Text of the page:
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Flint’s Water Crisis

Submitted by Helena Li

Flint, Michigan has been experiencing a water crisis since April 2014. Many parents and families have complained about the yellow-brown color of the water and a strange smell/taste, but officials downplayed the concerns for a long time. Finally, in 2016, action is being taken.

 

Lead poisoning

Previously, Flint’s water source was Lake Huron which they purchased from Detroit. This water was treated with orthophosphate that prevented the water from corroding the lead pipes and therefore prevented lead from these pipes leaking into the water. In 2014, Flint changed its water source to the Flint River. Flint River water was not treated with orthophosphate and in addition the water contains eight times more chloride. The chloride makes the water even more corrosive to the metal pipes and allows lead from the pipes to enter the water supply. Even though the city switched back in 2015, too much damage had been done, and the water is still deemed unsafe to drink.

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Public health

The residents in Flint have been drinking and bathing in this water for over a year. Infants and young children are the most susceptible to lead poisoning and drinking water contaminated with lead can lead to many developmental problems. Almost 9,000 children live in Flint and every child has been exposed to the water. Even though the water is unsafe to use, residents are still being billed for the water. Many residents are already living in poverty – the average income is $25,000.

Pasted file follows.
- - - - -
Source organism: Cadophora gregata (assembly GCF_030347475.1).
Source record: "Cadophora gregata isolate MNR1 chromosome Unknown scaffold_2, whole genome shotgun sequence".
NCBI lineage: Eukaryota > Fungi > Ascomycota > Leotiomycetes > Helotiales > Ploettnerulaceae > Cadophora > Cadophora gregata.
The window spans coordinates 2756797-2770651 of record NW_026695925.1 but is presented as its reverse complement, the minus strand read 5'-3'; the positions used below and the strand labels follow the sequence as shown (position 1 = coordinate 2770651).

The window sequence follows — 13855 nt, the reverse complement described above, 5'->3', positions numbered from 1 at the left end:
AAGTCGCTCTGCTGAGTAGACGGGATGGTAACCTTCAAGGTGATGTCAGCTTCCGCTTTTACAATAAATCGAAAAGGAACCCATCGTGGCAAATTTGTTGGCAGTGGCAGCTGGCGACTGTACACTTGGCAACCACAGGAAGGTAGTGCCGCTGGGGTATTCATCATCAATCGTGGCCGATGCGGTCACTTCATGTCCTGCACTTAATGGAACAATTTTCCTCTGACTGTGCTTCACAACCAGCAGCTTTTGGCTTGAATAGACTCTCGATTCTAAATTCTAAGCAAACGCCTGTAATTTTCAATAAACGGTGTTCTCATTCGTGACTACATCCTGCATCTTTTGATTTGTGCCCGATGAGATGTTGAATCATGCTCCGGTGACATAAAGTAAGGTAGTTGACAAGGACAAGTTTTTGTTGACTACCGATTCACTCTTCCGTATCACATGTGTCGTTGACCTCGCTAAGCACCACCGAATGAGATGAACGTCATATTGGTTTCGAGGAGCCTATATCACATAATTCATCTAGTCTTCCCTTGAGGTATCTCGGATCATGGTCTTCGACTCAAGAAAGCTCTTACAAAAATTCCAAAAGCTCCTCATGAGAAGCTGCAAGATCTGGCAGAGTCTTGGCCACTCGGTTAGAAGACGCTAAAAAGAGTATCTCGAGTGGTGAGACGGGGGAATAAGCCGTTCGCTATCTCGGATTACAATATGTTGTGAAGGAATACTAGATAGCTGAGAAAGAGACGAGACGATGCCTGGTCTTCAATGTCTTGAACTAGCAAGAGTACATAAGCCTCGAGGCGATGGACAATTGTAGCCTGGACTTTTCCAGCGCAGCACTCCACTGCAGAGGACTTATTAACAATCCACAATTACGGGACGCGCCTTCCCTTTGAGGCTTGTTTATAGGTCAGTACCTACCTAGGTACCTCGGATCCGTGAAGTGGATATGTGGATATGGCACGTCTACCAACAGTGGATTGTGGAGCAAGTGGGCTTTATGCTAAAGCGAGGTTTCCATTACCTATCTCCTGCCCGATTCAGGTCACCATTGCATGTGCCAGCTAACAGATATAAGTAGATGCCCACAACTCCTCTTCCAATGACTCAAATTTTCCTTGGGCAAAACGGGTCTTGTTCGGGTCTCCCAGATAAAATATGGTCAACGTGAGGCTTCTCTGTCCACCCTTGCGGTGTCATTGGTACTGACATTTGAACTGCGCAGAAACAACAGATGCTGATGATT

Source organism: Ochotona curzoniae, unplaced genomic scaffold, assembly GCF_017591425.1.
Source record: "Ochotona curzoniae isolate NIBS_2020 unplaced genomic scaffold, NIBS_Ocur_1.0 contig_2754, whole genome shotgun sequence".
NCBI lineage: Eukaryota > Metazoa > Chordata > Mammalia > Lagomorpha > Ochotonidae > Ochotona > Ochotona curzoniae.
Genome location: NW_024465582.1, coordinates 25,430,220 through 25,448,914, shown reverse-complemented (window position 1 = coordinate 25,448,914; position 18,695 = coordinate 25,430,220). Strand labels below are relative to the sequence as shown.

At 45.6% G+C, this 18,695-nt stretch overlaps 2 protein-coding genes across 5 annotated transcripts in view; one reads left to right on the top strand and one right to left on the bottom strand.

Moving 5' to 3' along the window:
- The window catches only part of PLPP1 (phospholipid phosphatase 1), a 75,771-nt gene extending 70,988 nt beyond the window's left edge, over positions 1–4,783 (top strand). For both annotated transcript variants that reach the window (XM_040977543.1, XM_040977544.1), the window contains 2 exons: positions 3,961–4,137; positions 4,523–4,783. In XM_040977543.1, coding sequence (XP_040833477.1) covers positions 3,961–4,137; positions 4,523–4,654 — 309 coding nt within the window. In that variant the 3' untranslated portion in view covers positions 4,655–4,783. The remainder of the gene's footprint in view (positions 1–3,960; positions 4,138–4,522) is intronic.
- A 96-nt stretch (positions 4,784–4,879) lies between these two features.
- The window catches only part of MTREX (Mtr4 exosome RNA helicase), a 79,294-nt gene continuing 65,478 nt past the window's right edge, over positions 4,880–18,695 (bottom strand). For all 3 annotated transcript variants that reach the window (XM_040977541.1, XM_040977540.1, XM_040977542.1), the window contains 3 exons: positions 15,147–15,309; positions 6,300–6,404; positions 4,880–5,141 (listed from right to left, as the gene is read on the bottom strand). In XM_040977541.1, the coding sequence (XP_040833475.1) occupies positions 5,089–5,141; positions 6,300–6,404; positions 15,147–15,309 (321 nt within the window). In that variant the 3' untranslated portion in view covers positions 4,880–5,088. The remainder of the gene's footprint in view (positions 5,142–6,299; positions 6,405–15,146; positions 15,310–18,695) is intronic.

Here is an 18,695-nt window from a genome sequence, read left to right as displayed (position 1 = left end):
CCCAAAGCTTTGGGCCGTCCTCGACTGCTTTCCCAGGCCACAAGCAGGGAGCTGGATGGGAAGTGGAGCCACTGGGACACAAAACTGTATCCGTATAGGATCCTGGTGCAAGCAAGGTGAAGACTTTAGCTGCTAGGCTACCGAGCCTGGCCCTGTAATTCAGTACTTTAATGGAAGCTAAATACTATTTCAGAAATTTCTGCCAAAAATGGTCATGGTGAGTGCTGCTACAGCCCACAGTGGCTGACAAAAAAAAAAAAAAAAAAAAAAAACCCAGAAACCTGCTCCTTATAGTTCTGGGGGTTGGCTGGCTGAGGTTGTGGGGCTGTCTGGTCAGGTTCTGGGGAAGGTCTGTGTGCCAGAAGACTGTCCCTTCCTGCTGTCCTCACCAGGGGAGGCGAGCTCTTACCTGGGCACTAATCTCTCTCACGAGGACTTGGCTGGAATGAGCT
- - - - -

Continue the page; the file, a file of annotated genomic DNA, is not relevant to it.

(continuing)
Intervention

Governor Rick Snyder finally declared a state of emergency on January 5, 2016. The National Guard was mobilized on January 12 to distribute water and water filters to the residents. On the 16th of January, President Obama declared a federal state of emergency. $5 million has been freed up to cover the costs of water and filters.

About Cindy Guo

Cindy is senior at Henry M. Gunn High School and is incredibly honored to be a part of the Rising Star Magazine team. She enjoys belting out Disney songs, playing piano, watching Chinese dramas, and babysitting. Cindy serves as California DECA's VP of Silicon Valley and is also the singing teacher at FCSN and the President of HEARTS Nonprofit. She can be contacted at cindy@risingstarmagazine.com

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